As the seat of Schoharie County government, the Schoharie County Courthouse Complex achieved social and political importance in the community. After the second courthouse was destroyed by fire in 1870, the town of Cobleskill attempted to become the new county seat, offering to donate land and underwrite the cost of construction if the county seat were relocated there. Facing this challenge squarely, Schoharie interests pledged to rebuild the courthouse at local expense to keep the seat of county government in the village. Ultimately, the county paid a substantial portion of the construction cost; nevertheless, the county seat remained in its historic location.
In 1913, a new state law was passed requiring all county governments to provide secure storage for county records. Citing the inadequacy of existing facilities and the need for a new government complex to comply with the state mandate, the Cobleskill interests in 1914 again sought to have the county seat transferred there. Despite this pressure, Schoharie County accepted a parcel of land from the village of Schoharie as the site where a new county office building might be constructed. Designed to accommodate offices of the county clerk, county surrogate, a meeting room for the board of supervisors, and secure storage of county government documents and records, the new building was erected at a cost of $30,000. Remembering the disastrous courthouse fires of 1845 and 1870, the Committee on Public Buildings insisted that the new building be constructed so that in case the existing courthouse were destroyed by fire, a third story could be added at little cost to county taxpayers. The specifications prepared by Demers, Mosley and Champaign, Architects, of Troy, New York took this concern into account. Built by the Nial Bros. construction firm (also of Troy), the separate facility was completed and first occupied in December, 1914. Both the Courthouse of 1870 and Clerk's Office of 1914 remain in active daily use for government functions, and the complex remains a prominent civic and architectural landmark in the village of Schoharie.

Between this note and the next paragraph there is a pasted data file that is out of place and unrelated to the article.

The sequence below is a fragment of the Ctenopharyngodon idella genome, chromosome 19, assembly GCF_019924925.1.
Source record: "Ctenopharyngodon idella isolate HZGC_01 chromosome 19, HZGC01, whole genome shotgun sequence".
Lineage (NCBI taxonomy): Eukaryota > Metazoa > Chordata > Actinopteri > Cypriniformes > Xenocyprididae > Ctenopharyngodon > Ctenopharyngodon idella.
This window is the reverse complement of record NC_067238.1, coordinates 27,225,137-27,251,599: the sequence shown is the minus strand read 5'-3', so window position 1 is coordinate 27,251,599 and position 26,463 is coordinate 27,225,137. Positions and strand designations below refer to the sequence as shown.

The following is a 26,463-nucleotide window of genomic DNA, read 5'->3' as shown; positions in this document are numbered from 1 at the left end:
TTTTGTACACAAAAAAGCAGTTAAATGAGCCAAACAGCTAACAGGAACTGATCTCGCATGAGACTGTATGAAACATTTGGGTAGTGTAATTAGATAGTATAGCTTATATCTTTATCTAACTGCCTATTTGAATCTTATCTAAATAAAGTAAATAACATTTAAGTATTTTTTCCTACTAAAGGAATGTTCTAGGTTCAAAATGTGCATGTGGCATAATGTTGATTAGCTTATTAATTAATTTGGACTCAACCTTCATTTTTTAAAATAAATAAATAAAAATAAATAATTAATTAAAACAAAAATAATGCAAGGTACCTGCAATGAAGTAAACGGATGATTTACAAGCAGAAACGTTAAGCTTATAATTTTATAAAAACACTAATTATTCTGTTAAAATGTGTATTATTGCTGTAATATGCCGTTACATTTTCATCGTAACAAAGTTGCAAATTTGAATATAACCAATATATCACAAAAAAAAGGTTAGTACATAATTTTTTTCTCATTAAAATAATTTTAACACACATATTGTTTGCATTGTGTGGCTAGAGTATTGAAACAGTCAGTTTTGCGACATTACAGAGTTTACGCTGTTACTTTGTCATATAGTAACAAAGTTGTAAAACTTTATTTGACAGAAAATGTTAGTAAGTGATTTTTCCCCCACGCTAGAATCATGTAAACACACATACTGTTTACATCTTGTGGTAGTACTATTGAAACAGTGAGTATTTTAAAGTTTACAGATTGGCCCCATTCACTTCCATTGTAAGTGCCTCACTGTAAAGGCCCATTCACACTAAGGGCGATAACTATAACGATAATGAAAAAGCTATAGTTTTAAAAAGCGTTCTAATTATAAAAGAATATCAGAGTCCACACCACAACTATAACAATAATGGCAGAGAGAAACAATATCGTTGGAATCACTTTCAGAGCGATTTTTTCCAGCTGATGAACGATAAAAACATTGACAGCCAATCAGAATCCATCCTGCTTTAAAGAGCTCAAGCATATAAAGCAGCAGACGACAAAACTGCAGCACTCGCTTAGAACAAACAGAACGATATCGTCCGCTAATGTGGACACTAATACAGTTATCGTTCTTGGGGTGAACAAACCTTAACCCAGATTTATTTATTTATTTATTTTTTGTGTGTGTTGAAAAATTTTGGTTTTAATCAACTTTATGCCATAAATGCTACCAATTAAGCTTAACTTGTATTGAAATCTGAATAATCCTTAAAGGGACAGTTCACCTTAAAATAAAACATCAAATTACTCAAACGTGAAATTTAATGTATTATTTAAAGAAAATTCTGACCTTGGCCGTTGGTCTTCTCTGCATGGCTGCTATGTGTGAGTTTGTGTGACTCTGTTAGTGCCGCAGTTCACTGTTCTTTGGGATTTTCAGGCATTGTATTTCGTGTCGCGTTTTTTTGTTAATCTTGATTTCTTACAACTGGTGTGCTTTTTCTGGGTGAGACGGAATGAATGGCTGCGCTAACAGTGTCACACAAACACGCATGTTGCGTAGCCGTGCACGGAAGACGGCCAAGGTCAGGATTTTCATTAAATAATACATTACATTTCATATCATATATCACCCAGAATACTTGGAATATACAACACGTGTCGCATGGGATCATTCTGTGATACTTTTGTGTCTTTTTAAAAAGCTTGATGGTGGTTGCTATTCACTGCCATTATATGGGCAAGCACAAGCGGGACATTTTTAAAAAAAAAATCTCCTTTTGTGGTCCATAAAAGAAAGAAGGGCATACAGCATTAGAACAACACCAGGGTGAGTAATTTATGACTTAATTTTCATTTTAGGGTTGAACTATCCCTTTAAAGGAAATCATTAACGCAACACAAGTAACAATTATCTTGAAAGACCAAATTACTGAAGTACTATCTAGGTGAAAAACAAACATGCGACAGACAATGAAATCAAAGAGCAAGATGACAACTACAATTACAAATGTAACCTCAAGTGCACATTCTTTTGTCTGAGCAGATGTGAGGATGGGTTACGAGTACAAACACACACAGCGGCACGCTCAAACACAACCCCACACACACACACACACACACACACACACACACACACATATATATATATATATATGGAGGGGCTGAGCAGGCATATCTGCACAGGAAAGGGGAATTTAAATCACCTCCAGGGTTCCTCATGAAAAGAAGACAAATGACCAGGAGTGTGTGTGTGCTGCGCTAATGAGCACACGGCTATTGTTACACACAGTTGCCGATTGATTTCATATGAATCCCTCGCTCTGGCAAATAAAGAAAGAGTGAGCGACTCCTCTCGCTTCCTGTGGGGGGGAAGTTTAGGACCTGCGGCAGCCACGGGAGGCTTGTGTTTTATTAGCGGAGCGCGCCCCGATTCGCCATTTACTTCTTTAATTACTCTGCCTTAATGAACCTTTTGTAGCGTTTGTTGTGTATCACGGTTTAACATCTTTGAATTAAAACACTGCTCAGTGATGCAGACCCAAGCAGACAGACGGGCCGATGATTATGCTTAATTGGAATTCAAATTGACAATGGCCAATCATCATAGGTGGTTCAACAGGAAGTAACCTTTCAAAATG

Child, Hamilton. Gazetteer and Business Directory of Schoharie County, New York. Syracuse, 1872.
Keyser, Donald. "The County Clerk's and Surrogate's Office Building at Schoharie 1914." Schoharie County Historical Review, Spring-Summer, 1985, 9-14.
Noyes, Marion F. A History of Schoharie County, New York. Schoharie, 1964.
Roscoe, William E. History of Schoharie County, New York. Syracuse, 1882.
Cemetery Lane • Main Street • Spring Street